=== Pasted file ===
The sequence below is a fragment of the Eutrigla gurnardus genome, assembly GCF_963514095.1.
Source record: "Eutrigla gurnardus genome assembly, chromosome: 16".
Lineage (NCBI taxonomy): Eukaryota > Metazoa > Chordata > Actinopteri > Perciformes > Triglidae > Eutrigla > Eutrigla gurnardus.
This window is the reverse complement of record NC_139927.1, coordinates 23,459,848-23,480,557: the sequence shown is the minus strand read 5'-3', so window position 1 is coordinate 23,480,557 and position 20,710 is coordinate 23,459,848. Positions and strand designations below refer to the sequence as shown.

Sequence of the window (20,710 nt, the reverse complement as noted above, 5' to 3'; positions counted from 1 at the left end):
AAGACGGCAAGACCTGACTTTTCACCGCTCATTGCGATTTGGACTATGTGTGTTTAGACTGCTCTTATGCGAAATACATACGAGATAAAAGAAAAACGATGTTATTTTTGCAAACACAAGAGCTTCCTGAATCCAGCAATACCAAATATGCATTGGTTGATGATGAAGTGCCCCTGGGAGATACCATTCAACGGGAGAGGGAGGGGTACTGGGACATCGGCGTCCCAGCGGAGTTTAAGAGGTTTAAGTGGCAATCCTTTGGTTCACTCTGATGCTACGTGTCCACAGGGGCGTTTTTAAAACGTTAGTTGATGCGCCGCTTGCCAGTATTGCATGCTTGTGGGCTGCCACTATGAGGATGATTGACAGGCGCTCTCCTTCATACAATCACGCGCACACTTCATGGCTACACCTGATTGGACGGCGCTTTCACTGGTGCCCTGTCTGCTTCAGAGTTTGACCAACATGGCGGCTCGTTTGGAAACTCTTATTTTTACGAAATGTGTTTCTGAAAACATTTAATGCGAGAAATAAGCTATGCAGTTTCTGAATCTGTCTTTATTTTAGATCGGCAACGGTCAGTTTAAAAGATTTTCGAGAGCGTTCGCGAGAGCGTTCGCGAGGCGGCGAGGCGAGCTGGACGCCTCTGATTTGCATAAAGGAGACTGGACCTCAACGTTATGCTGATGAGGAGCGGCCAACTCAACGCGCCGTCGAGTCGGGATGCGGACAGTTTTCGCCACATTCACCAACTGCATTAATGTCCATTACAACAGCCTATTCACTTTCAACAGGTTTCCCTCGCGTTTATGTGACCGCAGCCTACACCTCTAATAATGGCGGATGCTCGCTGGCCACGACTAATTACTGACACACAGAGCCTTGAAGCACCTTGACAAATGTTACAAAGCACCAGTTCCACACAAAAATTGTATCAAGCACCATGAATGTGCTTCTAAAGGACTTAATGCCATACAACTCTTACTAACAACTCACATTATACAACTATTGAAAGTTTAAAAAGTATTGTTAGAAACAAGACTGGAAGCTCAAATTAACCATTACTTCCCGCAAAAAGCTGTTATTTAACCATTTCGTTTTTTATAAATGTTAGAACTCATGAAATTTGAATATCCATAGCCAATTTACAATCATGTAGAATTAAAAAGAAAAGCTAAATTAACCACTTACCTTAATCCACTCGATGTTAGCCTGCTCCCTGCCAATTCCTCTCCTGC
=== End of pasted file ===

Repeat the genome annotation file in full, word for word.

The sequence below is a fragment of the Eutrigla gurnardus genome, assembly GCF_963514095.1.
Source record: "Eutrigla gurnardus genome assembly, chromosome: 16".
Lineage (NCBI taxonomy): Eukaryota > Metazoa > Chordata > Actinopteri > Perciformes > Triglidae > Eutrigla > Eutrigla gurnardus.
This window is the reverse complement of record NC_139927.1, coordinates 23,459,848-23,480,557: the sequence shown is the minus strand read 5'-3', so window position 1 is coordinate 23,480,557 and position 20,710 is coordinate 23,459,848. Positions and strand designations below refer to the sequence as shown.

Sequence of the window (20,710 nt, the reverse complement as noted above, 5' to 3'; positions counted from 1 at the left end):
AAGACGGCAAGACCTGACTTTTCACCGCTCATTGCGATTTGGACTATGTGTGTTTAGACTGCTCTTATGCGAAATACATACGAGATAAAAGAAAAACGATGTTATTTTTGCAAACACAAGAGCTTCCTGAATCCAGCAATACCAAATATGCATTGGTTGATGATGAAGTGCCCCTGGGAGATACCATTCAACGGGAGAGGGAGGGGTACTGGGACATCGGCGTCCCAGCGGAGTTTAAGAGGTTTAAGTGGCAATCCTTTGGTTCACTCTGATGCTACGTGTCCACAGGGGCGTTTTTAAAACGTTAGTTGATGCGCCGCTTGCCAGTATTGCATGCTTGTGGGCTGCCACTATGAGGATGATTGACAGGCGCTCTCCTTCATACAATCACGCGCACACTTCATGGCTACACCTGATTGGACGGCGCTTTCACTGGTGCCCTGTCTGCTTCAGAGTTTGACCAACATGGCGGCTCGTTTGGAAACTCTTATTTTTACGAAATGTGTTTCTGAAAACATTTAATGCGAGAAATAAGCTATGCAGTTTCTGAATCTGTCTTTATTTTAGATCGGCAACGGTCAGTTTAAAAGATTTTCGAGAGCGTTCGCGAGAGCGTTCGCGAGGCGGCGAGGCGAGCTGGACGCCTCTGATTTGCATAAAGGAGACTGGACCTCAACGTTATGCTGATGAGGAGCGGCCAACTCAACGCGCCGTCGAGTCGGGATGCGGACAGTTTTCGCCACATTCACCAACTGCATTAATGTCCATTACAACAGCCTATTCACTTTCAACAGGTTTCCCTCGCGTTTATGTGACCGCAGCCTACACCTCTAATAATGGCGGATGCTCGCTGGCCACGACTAATTACTGACACACAGAGCCTTGAAGCACCTTGACAAATGTTACAAAGCACCAGTTCCACACAAAAATTGTATCAAGCACCATGAATGTGCTTCTAAAGGACTTAATGCCATACAACTCTTACTAACAACTCACATTATACAACTATTGAAAGTTTAAAAAGTATTGTTAGAAACAAGACTGGAAGCTCAAATTAACCATTACTTCCCGCAAAAAGCTGTTATTTAACCATTTCGTTTTTTATAAATGTTAGAACTCATGAAATTTGAATATCCATAGCCAATTTACAATCATGTAGAATTAAAAAGAAAAGCTAAATTAACCACTTACCTTAATCCACTCGATGTTAGCCTGCTCCCTGCCAATTCCTCTCCTGC